The squirrel: furry forest friend or pestiferous urban vermin? That's the topic of tonight's show where we let the viewer decide.
"Hopping his Merry Way across the sidewalk and onto the trunk of the lone Maple, I see my Friend the squirrel come to break the paved Drear of my city block. I breathe a whiff of emergent Nature."
"What sound is more frightful than the shrill chitter-chatter of the mad squirrel that dismembered the trash bag behind my Building? It dragged off a carcass of pizza crust that I watched disappear round the corner like my Hope.
"The center of Power is shifting and we do nothing to stop it."
Though it has long been known that squirrels spread Rabies to pets and children, it is only recently that researchers have proven the amazing ability of these rodents to spread Gossip.
Studies done by Hunt and Greimas at the University of Michigan (2010) suggest that an even minimally dense squirrel population can move an item of salacious Rumor across an urban space and into the suburbs even faster than traditional print Media.
The squirrel rests on its haunches, eating the Chestnut held in its forepaws. Its tail, curved into a stiff "S," stands to attention behind the upright silver body.
When the tasty tidbit concerned a prominent or fashionable young Woman, squirrels were found to spread the slander at a speed and efficiency approaching that of the Internet. This led Greimas to conclude in a Dec. 2011 interview in Zoological American that: "A squirrel is a suburban housewife trapped in a rodent's body."
Hunt, however, has disagreed with his this assessment, stating in a counter interview in Nature: "The soul of squirrels cannot be gendered or classed this way. A squirrel, in my view, is a small mammalian incarnation of the god Hermes. That is how we should treat them. Parkside libations, peanut butter, the works."
A squirrel is the pilonidal cyst of the animal kingdom; it is a compact yet motile furball of pent-up office park Rage.
Greimas: "Note the beady black eyes always on you, the twitching. You approach the tree from one side, it scutters round to the other. You go to the other side and it scutters back, the twitching tail all the while sending Messages in every direction, mean backstabbing bytes of Gossip."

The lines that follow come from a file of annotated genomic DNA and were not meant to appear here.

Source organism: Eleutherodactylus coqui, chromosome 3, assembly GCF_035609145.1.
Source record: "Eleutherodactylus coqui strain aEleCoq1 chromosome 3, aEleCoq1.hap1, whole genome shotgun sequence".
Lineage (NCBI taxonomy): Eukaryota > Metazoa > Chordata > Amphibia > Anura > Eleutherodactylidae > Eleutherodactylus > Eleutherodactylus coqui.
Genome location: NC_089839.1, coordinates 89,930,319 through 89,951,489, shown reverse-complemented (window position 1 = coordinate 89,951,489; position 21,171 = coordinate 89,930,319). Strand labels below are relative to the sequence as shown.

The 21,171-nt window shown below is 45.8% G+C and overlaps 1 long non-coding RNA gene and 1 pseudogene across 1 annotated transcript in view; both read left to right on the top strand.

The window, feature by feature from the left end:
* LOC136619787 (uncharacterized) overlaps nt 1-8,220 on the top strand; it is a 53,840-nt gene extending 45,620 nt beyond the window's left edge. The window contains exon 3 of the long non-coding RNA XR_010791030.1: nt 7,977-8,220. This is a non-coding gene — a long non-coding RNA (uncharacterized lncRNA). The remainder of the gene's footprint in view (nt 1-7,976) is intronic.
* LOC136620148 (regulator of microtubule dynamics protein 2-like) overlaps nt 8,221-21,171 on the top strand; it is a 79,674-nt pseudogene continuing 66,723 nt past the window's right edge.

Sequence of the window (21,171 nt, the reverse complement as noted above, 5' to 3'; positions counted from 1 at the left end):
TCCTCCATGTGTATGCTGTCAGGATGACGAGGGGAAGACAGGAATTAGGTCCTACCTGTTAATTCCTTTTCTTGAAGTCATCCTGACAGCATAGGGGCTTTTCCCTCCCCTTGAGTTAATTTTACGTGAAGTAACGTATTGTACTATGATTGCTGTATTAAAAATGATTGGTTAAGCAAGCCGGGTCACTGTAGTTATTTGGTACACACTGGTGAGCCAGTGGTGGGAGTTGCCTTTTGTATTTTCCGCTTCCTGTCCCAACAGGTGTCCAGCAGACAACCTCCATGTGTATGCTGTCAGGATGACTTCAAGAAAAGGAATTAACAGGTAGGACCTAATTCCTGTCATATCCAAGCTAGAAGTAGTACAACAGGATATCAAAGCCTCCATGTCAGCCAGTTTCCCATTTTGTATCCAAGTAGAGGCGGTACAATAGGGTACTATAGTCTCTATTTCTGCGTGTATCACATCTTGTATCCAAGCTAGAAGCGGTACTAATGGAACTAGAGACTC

Hunt: "In his role as psychopomp, Hermes led the dead to the Underworld, his caduceus held aloft and guiding them like the squirrel's tail. If only we could cleanse our eyes to see. If only we could read the divine chatter. The word hermeneutics, after all, comes from Hermes."
To move through life like a squirrel leaping branch to branch, Philosophy my tail keeping balance, my path developed by a fractal logic, out to the perimeter of one Oak, then working toward the center of Another. To accept each day with its acorns and near auto misses, ever aware of the boy with the Pellet Gun who lives down the lane.
Greimas: "My research points to one of the selective serotonin reuptake inhibitors as most effective. I've especially shown good results using Sertraline, which can slow the gossip-mongering of these rodents significantly."
"C'mon, kids!" Buddy Squirrel exclaimed, waving the crowd to the platform. "C'mon! The Acorn Train is about to depart! It's time to go to NutterNutterLand!"
Hunt: "United with Thoth, he brought us the Corpus Hermeticum."
Greimas: "Within ten years, I predict prudent city councils will be earmarking funds to medicate their squirrel populations."
Whether Greimas or Hunt's approach will best help us appease the Wrath of these small tree-hugging mammals, whether they are friends or chattering foes, there is one thing I think we can all agree on here: Squirrels would be nowhere without their extravagant tails.
If Evolutionists point to the tail as having evolved to help the animal balance, we can point another important survival-enhancing aspect of the tail: It's the one thing that makes squirrels cute.
Only raze the fur from a squirrel's tail and you get a largish tree-climbing rat. How long would a neurotic, hygiene-obsessed species like ourselves have tolerated such a creature in our parks and school yards, chattering at our children and denying the Trinity? How long would this verbose vermin have survived?
Whether parkbench backbiters or avatars of Greco-Roman divinity, we'd have exterminated the lot of them back in the Fifties.
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This and many other animal musings are collected in my new book Idiocy, Ltd.--dryest damn prose in the West.